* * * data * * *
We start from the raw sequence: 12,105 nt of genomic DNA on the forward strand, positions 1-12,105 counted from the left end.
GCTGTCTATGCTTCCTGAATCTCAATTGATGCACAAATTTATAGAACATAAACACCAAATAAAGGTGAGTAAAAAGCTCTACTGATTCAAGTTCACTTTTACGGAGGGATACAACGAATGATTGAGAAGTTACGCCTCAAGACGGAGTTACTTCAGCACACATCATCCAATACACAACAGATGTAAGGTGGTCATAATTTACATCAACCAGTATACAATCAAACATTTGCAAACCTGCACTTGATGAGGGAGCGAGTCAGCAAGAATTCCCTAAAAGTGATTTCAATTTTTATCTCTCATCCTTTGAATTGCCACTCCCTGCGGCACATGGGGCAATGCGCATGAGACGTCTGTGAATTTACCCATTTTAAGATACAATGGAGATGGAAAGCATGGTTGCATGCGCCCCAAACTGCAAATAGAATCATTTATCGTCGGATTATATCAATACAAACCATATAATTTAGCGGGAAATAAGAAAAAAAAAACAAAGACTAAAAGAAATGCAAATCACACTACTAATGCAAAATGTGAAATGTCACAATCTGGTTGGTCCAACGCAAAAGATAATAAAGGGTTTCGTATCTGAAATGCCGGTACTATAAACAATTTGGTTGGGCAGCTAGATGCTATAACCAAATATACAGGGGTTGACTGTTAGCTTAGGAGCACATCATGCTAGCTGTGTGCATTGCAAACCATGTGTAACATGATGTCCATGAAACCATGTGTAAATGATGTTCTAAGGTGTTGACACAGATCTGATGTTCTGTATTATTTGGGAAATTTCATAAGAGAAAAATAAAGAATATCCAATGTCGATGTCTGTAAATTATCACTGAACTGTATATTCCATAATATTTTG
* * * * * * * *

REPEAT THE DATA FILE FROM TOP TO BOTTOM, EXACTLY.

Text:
We start from the raw sequence: 12,105 nt of genomic DNA on the forward strand, positions 1-12,105 counted from the left end.
GCTGTCTATGCTTCCTGAATCTCAATTGATGCACAAATTTATAGAACATAAACACCAAATAAAGGTGAGTAAAAAGCTCTACTGATTCAAGTTCACTTTTACGGAGGGATACAACGAATGATTGAGAAGTTACGCCTCAAGACGGAGTTACTTCAGCACACATCATCCAATACACAACAGATGTAAGGTGGTCATAATTTACATCAACCAGTATACAATCAAACATTTGCAAACCTGCACTTGATGAGGGAGCGAGTCAGCAAGAATTCCCTAAAAGTGATTTCAATTTTTATCTCTCATCCTTTGAATTGCCACTCCCTGCGGCACATGGGGCAATGCGCATGAGACGTCTGTGAATTTACCCATTTTAAGATACAATGGAGATGGAAAGCATGGTTGCATGCGCCCCAAACTGCAAATAGAATCATTTATCGTCGGATTATATCAATACAAACCATATAATTTAGCGGGAAATAAGAAAAAAAAAACAAAGACTAAAAGAAATGCAAATCACACTACTAATGCAAAATGTGAAATGTCACAATCTGGTTGGTCCAACGCAAAAGATAATAAAGGGTTTCGTATCTGAAATGCCGGTACTATAAACAATTTGGTTGGGCAGCTAGATGCTATAACCAAATATACAGGGGTTGACTGTTAGCTTAGGAGCACATCATGCTAGCTGTGTGCATTGCAAACCATGTGTAACATGATGTCCATGAAACCATGTGTAAATGATGTTCTAAGGTGTTGACACAGATCTGATGTTCTGTATTATTTGGGAAATTTCATAAGAGAAAAATAAAGAATATCCAATGTCGATGTCTGTAAATTATCACTGAACTGTATATTCCATAATATTTTG